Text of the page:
Think of *if* formulas as *if-then statements*. You have to fill in three pieces of the formula:

- A logical argument (a mini statement that includes the greater than symbol, less than symbol, and/or equal to symbol)
- What your computer should do if that mini logic statement is true
- What your computer should do if that mini logic statement is false

Second, we’ll categorize the individual values as being either a *fruit* or a *vegetable*. This formula is a little more complex. It’s called a *nested if* formula because there are if statements inside of if statements inside of if statements inside of if statements! You’ll feel like a million bucks the first time you get a *nested if* formula right. But *nested if* statements are also a lot of work… which brings us to the second option, using a lookup formula like *vlookup*.

# Recategorize Values with =VLOOKUP()

Your second option for categorizing your values is using a lookup function like *vlookup*.

I use lookup functions to join tables together. You can use *vlookup* in all sorts of scenarios. That’s why it’s one of my all-time favorite features of spreadsheets.

In this scenario–using *vlookup* to categorize values–we’ll need to build a separate *lookup table*. In this video, I’ll show you how I have the regular table that I’m trying to fill in. That’s the table where I want to turn my apples, bananas, carrots, and watermelons into *apples* or *others* and then into *apples* or *vegetables*.

Once we’ve built our lookup table, then we can use vlookup to help those tables talk to each other. I show you how in this video.

You can use either *if* or *vlookup* to sort your values into categories. You’ll get the same result either way. *If* tends to work best when you’ve only got a couple of categories. *Vlookup* tends to work best when you’ve got lots and lots of categories. *Vlookup* also tends to work better when your dataset is especially messy (*apple* and *apples* and typos like *appel* and *aple*). But, to some extent, it’s also a matter of personal preference. Both techniques take a while to master, so go easy on yourself if you have to practice a few times before you’re fluent.

# Download the Spreadsheets

Want to practice *if* and *vlookup*? Download the materials and practice along with me.

Download the Spreadsheets ($0)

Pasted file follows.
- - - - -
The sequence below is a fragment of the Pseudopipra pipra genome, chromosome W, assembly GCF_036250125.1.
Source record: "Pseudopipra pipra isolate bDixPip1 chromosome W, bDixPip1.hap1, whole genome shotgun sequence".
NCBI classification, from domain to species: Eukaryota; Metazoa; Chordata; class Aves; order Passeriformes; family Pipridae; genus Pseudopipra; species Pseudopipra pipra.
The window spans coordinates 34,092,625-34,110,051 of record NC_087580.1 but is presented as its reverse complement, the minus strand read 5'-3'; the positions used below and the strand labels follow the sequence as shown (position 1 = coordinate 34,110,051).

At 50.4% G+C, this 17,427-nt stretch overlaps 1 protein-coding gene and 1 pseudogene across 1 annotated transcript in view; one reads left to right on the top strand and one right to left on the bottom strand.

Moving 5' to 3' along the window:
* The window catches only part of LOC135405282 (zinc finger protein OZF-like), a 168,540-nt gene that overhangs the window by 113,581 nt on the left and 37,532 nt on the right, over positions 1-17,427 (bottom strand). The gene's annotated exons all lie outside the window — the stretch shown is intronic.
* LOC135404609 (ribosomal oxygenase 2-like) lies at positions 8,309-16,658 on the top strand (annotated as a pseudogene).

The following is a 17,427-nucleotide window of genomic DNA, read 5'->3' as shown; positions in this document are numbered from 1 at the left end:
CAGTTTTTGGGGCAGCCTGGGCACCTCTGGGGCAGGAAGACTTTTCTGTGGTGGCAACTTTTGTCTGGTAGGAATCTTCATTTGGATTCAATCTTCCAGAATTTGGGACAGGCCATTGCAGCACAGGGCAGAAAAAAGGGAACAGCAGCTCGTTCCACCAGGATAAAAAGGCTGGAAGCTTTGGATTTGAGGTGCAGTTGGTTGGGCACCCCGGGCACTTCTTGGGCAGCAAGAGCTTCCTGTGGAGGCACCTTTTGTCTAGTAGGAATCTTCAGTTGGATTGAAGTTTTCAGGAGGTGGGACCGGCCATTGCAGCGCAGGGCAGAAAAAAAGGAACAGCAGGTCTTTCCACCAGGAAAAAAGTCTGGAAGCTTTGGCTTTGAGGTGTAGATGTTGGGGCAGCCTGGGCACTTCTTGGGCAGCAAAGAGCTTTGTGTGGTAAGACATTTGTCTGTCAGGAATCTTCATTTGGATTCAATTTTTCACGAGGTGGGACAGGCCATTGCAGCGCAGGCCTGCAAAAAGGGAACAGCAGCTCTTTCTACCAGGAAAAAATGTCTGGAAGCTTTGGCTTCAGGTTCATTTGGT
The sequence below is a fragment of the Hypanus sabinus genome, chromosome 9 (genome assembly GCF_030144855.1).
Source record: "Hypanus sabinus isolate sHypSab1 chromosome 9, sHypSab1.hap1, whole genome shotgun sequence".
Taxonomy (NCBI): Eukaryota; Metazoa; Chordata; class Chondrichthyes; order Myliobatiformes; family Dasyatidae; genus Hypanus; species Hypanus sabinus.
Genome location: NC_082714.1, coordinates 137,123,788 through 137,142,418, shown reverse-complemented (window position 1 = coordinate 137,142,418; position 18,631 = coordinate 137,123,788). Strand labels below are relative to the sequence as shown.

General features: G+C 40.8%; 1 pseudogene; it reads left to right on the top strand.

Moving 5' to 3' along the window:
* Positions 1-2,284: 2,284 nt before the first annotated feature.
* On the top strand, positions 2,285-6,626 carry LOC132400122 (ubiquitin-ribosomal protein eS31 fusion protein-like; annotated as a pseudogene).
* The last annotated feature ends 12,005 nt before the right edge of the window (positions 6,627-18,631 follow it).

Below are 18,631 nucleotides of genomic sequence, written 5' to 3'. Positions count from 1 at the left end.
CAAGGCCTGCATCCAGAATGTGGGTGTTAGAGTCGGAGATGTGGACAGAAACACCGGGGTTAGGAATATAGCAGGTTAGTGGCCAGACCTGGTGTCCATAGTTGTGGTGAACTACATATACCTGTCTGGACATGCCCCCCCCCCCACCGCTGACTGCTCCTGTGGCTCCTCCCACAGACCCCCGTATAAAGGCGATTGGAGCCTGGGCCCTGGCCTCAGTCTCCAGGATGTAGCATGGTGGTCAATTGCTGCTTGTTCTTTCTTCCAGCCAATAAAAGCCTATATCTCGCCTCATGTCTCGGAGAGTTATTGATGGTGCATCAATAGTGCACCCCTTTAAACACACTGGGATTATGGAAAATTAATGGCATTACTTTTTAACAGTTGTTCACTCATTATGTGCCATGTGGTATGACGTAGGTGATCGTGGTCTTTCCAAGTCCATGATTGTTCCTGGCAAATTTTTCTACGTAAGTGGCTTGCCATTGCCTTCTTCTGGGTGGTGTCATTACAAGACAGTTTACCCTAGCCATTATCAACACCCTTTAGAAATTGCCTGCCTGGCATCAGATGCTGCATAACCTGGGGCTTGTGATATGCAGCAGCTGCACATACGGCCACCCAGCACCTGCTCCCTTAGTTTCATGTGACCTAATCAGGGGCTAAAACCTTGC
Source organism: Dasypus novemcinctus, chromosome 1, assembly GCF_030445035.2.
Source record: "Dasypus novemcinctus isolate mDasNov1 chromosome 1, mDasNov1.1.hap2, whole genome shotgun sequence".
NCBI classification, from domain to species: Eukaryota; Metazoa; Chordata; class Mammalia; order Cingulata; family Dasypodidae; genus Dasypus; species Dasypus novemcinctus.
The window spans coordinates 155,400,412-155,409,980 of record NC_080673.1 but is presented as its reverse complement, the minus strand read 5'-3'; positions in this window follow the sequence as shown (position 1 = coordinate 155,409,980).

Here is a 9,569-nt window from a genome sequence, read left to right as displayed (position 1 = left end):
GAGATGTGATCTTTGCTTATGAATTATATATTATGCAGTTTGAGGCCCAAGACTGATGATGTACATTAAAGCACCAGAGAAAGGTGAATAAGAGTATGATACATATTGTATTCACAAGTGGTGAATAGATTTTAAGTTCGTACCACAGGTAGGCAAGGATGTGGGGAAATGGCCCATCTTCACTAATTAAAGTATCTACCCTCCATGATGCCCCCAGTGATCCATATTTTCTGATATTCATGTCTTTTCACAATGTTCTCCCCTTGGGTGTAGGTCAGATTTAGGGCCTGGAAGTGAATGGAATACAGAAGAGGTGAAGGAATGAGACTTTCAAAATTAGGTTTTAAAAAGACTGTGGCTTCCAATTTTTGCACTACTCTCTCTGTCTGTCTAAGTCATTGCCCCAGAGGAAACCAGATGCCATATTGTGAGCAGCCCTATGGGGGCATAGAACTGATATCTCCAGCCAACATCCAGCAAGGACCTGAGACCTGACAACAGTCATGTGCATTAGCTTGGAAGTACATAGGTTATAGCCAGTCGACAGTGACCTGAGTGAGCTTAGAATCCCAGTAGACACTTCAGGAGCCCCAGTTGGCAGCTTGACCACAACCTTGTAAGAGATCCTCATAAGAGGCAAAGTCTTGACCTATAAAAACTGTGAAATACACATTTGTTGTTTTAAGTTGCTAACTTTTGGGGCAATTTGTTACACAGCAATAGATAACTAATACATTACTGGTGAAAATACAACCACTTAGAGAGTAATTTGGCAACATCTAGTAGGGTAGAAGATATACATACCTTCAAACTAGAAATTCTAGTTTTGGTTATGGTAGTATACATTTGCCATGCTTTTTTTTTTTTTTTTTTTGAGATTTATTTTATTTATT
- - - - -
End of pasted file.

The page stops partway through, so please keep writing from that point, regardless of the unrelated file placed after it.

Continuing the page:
# Comment and Share Your Ideas

Share some real-life examples. What types of values have you needed to categorize in your own projects? I tried to add a ton of examples to the bullet point list above, but there are infinite ways to apply these techniques.

# Like These Techniques? Then You’ll Love Next Week’s Announcement

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Andrew Fairley

Apr 17, 2018 -

Nested IF statements have a limitation of 7 levels, so once you go past 8 categories you need to combine IF with another approach (VLOOKUP, AND/OR etc.).

Ann K. Emery

Apr 17, 2018 -

Ah, good to know! I don’t think I’ve ever hit the seven level limit before. Usually, I add three or four levels, then pause midway and switch to a vlookup instead.

Jason

Apr 18, 2018 -

Previous to Excel 2007 it was limited to 7.

If using a newer version of Excel the limit is 64 levels.

Ann K. Emery

Apr 18, 2018 -

64 levels?!?!?!?!?!?!?!??! Ahahahahahahahahah I can’t even imagine. What a mess that would be! I’m officially going on the record to say that an IF statement with 64 levels is a bad use of your time. For “more than a handful of categories,” use a lookup function instead of an if statement.

Mark Biegert

Apr 18, 2018 -

Thanks Ann. For those using more recent versions of Excel, you can also try the Switch function.

Ann K. Emery

Apr 18, 2018 -

Hi Mark, I’ve encountered switch and played around with it a few times… but can’t figure out how it’s better than if or vlookup. When do you use it? What are its main advantages? Sell me. 🙂

Nitesh Halai.

Apr 24, 2018 -

I usually prefer a VLOOKUP. I try to avoid using nested IF formulas as much as possible. Just imagine the effort required to debug a 64 level IF formula 🙂